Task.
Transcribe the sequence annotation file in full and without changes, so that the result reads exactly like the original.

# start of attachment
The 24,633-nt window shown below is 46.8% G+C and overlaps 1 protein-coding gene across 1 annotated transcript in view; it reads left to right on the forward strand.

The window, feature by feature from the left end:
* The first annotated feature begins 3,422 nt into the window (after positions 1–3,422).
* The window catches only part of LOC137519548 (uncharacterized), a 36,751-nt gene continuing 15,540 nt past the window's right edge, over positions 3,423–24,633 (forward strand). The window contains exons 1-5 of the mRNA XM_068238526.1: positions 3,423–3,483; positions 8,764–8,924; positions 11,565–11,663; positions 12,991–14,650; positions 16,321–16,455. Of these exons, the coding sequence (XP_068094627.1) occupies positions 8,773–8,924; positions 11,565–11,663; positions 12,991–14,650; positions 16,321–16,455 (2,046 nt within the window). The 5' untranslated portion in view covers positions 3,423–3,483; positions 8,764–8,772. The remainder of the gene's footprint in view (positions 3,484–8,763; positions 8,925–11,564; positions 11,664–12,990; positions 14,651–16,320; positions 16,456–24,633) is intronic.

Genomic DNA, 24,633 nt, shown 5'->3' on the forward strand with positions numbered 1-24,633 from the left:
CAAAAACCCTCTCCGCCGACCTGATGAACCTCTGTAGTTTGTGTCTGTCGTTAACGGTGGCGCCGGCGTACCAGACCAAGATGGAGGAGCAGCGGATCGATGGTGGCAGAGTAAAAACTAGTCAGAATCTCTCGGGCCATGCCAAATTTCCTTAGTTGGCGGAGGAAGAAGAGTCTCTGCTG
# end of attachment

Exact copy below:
The 24,633-nt window shown below is 46.8% G+C and overlaps 1 protein-coding gene across 1 annotated transcript in view; it reads left to right on the forward strand.

The window, feature by feature from the left end:
* The first annotated feature begins 3,422 nt into the window (after positions 1–3,422).
* The window catches only part of LOC137519548 (uncharacterized), a 36,751-nt gene continuing 15,540 nt past the window's right edge, over positions 3,423–24,633 (forward strand). The window contains exons 1-5 of the mRNA XM_068238526.1: positions 3,423–3,483; positions 8,764–8,924; positions 11,565–11,663; positions 12,991–14,650; positions 16,321–16,455. Of these exons, the coding sequence (XP_068094627.1) occupies positions 8,773–8,924; positions 11,565–11,663; positions 12,991–14,650; positions 16,321–16,455 (2,046 nt within the window). The 5' untranslated portion in view covers positions 3,423–3,483; positions 8,764–8,772. The remainder of the gene's footprint in view (positions 3,484–8,763; positions 8,925–11,564; positions 11,664–12,990; positions 14,651–16,320; positions 16,456–24,633) is intronic.

Genomic DNA, 24,633 nt, shown 5'->3' on the forward strand with positions numbered 1-24,633 from the left:
CAAAAACCCTCTCCGCCGACCTGATGAACCTCTGTAGTTTGTGTCTGTCGTTAACGGTGGCGCCGGCGTACCAGACCAAGATGGAGGAGCAGCGGATCGATGGTGGCAGAGTAAAAACTAGTCAGAATCTCTCGGGCCATGCCAAATTTCCTTAGTTGGCGGAGGAAGAAGAGTCTCTGCTG